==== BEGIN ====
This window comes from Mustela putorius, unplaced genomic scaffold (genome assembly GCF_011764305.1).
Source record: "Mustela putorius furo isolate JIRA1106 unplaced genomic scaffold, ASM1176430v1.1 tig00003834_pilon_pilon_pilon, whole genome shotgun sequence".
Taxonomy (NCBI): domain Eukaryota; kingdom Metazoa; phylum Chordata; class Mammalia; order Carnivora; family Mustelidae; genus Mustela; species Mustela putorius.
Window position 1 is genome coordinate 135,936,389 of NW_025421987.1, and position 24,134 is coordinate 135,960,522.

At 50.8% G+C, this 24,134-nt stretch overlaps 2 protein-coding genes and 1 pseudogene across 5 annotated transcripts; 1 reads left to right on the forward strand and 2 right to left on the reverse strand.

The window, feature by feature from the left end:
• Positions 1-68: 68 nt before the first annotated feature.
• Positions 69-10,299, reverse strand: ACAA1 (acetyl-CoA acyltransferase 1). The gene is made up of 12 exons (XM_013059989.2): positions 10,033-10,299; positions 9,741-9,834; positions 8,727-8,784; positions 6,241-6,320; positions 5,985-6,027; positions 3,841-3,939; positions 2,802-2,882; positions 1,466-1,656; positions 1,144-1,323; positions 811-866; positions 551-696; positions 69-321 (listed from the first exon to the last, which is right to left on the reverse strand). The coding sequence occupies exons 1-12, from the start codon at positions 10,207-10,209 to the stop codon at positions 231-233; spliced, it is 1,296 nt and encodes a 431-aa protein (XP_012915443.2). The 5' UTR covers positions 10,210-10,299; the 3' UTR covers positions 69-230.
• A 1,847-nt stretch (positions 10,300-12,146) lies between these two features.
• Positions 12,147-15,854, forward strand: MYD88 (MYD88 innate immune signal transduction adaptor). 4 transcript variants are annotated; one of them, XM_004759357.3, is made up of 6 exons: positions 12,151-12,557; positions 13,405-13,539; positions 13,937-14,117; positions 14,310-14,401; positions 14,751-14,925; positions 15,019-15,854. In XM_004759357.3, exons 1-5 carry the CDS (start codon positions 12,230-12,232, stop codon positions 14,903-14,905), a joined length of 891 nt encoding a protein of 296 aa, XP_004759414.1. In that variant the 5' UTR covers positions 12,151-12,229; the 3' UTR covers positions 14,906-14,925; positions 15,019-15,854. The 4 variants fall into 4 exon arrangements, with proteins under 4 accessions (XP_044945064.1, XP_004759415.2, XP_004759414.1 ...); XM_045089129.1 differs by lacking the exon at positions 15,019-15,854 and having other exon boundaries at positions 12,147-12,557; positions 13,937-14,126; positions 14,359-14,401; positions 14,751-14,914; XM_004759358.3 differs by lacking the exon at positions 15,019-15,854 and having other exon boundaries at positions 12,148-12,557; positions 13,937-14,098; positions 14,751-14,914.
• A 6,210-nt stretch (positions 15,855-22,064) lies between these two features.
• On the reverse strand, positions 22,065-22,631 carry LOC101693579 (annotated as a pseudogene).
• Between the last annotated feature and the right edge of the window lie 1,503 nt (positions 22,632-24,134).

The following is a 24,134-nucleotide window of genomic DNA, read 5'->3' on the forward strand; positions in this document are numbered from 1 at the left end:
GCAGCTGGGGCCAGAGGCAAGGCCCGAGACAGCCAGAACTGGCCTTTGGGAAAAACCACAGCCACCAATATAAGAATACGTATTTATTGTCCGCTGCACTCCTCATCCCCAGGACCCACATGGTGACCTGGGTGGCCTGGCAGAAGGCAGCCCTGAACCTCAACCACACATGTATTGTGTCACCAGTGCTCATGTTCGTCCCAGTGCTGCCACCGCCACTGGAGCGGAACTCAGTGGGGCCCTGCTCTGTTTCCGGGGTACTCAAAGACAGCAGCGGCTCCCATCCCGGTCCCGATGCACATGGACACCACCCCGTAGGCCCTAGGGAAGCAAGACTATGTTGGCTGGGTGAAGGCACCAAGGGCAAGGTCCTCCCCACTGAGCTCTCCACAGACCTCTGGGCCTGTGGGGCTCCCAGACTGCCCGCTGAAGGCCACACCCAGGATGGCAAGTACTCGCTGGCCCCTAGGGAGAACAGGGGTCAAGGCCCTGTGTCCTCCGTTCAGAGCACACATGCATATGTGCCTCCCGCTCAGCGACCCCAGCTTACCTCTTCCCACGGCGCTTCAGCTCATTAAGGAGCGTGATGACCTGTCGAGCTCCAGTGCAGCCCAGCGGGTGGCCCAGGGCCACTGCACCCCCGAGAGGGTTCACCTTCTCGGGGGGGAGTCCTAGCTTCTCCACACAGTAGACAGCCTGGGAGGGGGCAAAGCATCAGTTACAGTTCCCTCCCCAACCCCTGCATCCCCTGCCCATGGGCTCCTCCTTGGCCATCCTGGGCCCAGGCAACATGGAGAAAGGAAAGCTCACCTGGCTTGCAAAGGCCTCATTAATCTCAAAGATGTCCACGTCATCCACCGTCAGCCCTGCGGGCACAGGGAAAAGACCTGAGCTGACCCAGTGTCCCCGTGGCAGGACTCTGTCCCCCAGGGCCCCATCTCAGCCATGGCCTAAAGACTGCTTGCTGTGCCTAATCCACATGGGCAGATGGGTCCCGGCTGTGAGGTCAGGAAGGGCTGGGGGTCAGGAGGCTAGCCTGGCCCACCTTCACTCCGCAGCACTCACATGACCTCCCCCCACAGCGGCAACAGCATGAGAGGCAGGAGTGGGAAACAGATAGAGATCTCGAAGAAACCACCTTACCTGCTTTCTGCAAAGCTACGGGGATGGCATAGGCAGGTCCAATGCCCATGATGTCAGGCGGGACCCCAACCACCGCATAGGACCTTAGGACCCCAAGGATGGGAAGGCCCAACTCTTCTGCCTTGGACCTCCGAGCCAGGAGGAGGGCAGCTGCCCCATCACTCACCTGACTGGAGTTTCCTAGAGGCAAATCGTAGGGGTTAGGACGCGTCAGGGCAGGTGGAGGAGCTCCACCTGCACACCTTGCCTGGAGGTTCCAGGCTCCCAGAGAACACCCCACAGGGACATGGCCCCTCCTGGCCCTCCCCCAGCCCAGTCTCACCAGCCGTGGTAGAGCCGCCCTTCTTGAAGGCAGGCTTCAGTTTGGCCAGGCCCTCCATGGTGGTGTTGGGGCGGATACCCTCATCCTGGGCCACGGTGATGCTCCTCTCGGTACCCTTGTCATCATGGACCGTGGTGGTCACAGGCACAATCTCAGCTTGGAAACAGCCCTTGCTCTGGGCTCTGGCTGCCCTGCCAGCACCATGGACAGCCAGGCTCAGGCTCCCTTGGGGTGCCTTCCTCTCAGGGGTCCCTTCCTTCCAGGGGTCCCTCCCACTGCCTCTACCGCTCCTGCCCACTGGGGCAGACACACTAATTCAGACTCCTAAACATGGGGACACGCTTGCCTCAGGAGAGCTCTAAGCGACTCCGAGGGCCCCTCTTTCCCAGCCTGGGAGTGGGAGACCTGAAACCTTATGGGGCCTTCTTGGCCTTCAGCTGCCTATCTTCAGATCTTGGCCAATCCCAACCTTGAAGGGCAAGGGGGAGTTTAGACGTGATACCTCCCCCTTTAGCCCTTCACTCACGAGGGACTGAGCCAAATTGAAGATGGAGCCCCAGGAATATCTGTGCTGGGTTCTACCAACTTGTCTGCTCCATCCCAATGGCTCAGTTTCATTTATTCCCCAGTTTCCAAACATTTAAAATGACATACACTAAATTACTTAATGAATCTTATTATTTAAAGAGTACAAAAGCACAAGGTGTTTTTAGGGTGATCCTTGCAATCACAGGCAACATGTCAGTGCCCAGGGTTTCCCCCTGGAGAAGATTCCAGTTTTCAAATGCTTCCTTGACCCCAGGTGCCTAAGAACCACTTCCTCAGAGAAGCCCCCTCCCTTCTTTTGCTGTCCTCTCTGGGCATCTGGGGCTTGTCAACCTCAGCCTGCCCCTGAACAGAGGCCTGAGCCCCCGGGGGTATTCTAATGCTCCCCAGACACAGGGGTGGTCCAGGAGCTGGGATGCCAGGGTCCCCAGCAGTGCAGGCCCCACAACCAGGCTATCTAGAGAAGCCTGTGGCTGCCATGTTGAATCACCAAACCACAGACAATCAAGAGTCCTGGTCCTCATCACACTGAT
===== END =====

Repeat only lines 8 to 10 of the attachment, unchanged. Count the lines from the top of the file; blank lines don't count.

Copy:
• Positions 69-10,299, reverse strand: ACAA1 (acetyl-CoA acyltransferase 1). The gene is made up of 12 exons (XM_013059989.2): positions 10,033-10,299; positions 9,741-9,834; positions 8,727-8,784; positions 6,241-6,320; positions 5,985-6,027; positions 3,841-3,939; positions 2,802-2,882; positions 1,466-1,656; positions 1,144-1,323; positions 811-866; positions 551-696; positions 69-321 (listed from the first exon to the last, which is right to left on the reverse strand). The coding sequence occupies exons 1-12, from the start codon at positions 10,207-10,209 to the stop codon at positions 231-233; spliced, it is 1,296 nt and encodes a 431-aa protein (XP_012915443.2). The 5' UTR covers positions 10,210-10,299; the 3' UTR covers positions 69-230.
• A 1,847-nt stretch (positions 10,300-12,146) lies between these two features.
• Positions 12,147-15,854, forward strand: MYD88 (MYD88 innate immune signal transduction adaptor). 4 transcript variants are annotated; one of them, XM_004759357.3, is made up of 6 exons: positions 12,151-12,557; positions 13,405-13,539; positions 13,937-14,117; positions 14,310-14,401; positions 14,751-14,925; positions 15,019-15,854. In XM_004759357.3, exons 1-5 carry the CDS (start codon positions 12,230-12,232, stop codon positions 14,903-14,905), a joined length of 891 nt encoding a protein of 296 aa, XP_004759414.1. In that variant the 5' UTR covers positions 12,151-12,229; the 3' UTR covers positions 14,906-14,925; positions 15,019-15,854. The 4 variants fall into 4 exon arrangements, with proteins under 4 accessions (XP_044945064.1, XP_004759415.2, XP_004759414.1 ...); XM_045089129.1 differs by lacking the exon at positions 15,019-15,854 and having other exon boundaries at positions 12,147-12,557; positions 13,937-14,126; positions 14,359-14,401; positions 14,751-14,914; XM_004759358.3 differs by lacking the exon at positions 15,019-15,854 and having other exon boundaries at positions 12,148-12,557; positions 13,937-14,098; positions 14,751-14,914.